With factoring, small businesses are using their biggest asset – their accounts receivable – to keep the company going and growing, says Steven Uster, chief executive officer and co-founder of FundThrough Inc., a Toronto-based company that provides factoring.
“Most small businesses don’t realize that when they sell something, they create an asset on their balance sheet against which they can get funding,” he says. “They can sell their products and services and then twiddle their thumbs until they get paid, or they can use their accounts receivable assets to reinvest in their company and grow the business.”
Unlike bank loans or lines of credit, which are based on the income and creditworthiness of the company or entrepreneur applying for credit, factoring is approved based on the quality of clients in accounts receivable. Businesses with outstanding invoices issued to large and stable companies generally have a better chance of getting accounts receivable financing, Mr. Uster says.
“And the key thing to keep in mind is that, unlike traditional financing, factoring is not debt at all,” he says. “All you’re doing is getting your invoices paid earlier.”
Even small, one-person companies can get approved for factoring if they have good clients and are incorporated, Mr. Uster says. Factoring fees are generally based on a percentage of the accounts receivable cash being advanced to the business. Mr. Hoang, for instance, says he pays just less than 2 per cent, providing his clients pay him within 30 days. The longer invoices go unpaid, the higher the cost of factoring.
Businesses considering a factoring arrangement should crunch the numbers to see if the potential financial gain from getting accounts receivable cash sooner is worth the cost of factoring, Mr. Madan suggests. For example, if the money is intended to finance new projects, will the return from these projects offset or even exceed the financing cost?
In figuring out this rate of return, businesses should include other possible benefits, such as being able to take advantage of discounts by paying suppliers early, he says.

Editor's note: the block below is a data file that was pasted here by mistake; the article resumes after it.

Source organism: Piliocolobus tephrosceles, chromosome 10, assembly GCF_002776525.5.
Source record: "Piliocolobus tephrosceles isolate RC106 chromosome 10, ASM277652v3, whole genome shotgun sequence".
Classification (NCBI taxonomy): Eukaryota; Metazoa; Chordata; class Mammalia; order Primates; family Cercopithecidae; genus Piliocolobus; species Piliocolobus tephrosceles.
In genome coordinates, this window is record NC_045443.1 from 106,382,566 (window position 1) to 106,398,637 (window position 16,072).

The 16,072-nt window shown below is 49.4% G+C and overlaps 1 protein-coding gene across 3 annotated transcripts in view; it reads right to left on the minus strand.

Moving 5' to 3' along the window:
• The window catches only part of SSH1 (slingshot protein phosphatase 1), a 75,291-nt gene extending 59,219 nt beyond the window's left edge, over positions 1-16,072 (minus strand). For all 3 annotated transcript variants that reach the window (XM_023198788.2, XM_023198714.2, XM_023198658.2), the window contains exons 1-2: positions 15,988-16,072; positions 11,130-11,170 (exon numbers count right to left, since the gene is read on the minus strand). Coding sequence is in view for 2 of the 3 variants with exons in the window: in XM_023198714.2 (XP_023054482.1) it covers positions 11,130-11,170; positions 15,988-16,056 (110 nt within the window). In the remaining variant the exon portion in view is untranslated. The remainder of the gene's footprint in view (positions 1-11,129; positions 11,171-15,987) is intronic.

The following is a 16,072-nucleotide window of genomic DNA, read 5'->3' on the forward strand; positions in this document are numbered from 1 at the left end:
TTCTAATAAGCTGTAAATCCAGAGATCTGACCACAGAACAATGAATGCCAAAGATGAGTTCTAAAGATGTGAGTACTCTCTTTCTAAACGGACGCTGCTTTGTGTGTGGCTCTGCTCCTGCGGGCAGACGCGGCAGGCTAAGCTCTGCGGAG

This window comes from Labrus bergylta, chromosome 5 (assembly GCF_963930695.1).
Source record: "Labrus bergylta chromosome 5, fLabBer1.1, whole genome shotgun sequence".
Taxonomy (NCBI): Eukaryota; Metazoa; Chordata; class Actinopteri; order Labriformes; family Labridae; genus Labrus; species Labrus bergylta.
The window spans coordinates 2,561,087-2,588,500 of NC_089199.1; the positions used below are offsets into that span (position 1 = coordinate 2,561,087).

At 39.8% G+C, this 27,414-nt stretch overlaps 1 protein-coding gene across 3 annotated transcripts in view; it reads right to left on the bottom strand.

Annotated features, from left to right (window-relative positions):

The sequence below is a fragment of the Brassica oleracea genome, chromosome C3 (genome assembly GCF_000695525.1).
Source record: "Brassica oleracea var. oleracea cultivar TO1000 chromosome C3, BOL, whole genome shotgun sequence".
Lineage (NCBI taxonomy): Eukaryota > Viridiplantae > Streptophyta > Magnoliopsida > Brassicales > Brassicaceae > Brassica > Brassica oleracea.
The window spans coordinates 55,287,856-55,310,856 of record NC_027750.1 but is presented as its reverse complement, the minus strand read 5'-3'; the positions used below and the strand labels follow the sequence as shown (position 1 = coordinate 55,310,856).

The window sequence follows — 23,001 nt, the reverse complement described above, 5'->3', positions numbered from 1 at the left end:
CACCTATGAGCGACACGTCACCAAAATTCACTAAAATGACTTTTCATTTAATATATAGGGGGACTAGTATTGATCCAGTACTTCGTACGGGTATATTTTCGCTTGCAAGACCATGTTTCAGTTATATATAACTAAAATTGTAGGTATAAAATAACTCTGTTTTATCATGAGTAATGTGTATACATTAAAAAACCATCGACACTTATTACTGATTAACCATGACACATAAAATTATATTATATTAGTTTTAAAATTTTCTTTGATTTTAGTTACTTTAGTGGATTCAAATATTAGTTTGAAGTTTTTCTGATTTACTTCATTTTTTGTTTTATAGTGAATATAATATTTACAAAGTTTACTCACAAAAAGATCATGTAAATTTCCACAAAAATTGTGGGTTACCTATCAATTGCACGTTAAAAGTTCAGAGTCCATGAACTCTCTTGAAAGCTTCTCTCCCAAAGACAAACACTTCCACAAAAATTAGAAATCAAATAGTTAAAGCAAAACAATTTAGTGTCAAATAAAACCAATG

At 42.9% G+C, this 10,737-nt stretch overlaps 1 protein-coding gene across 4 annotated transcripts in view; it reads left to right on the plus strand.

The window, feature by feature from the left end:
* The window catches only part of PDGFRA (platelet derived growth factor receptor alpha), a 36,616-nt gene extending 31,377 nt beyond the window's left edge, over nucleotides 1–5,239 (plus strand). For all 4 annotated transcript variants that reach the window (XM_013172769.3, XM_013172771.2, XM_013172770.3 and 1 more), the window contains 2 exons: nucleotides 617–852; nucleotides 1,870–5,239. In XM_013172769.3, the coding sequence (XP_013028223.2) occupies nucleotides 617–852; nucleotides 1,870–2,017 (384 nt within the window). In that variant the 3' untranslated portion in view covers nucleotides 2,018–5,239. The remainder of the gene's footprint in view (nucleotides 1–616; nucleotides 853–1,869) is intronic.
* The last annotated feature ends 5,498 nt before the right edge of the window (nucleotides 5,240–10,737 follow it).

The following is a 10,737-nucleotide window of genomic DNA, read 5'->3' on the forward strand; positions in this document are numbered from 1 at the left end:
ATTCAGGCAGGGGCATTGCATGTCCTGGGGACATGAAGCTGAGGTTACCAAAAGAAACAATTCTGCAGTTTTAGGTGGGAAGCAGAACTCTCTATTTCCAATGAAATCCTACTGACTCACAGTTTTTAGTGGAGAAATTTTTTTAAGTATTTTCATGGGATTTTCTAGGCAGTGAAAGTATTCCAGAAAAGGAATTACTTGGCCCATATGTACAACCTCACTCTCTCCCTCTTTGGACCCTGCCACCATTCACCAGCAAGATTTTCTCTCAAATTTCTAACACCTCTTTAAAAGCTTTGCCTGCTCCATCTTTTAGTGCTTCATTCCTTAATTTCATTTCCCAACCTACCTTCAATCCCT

Like many startups, Mr. Hoang had been denied a bank loan or line of credit early on. So he turned to a factoring company, which agreed to buy his accounts receivable and give him the equivalent of what his clients owed, less a fee. (Interforce International)
“A common mistake for business owners is that they don’t realize their margins will be negatively affected by the cost of factoring,” he says. “They should prepare a financial forecast to take into account the cost of factoring to see if the numbers make sense.”
While any incorporated business, regardless of size, can qualify for factoring if it has good customers, it is not a good idea in cases where a sale is not a done deal or if there is a chance of a reverse transaction, Mr. Uster says.
“If it’s a consignment sale or if there may be chargeback or warranty issues, factoring may not be a great option,” he says.
At Interforce, the days of factoring may soon come to an end. Mr. Hoang says in about six months the business will have enough of a cash base that it will no longer need to depend on accounts receivable financing. He is now in talks with a venture capital firm for financing to take Interforce to the next stage of growth.
“We are in negotiations right now,” he says. “I don’t think we would be where we are today without factoring – it gave me the courage to take on new contracts and grow my business.”Report Typo/Error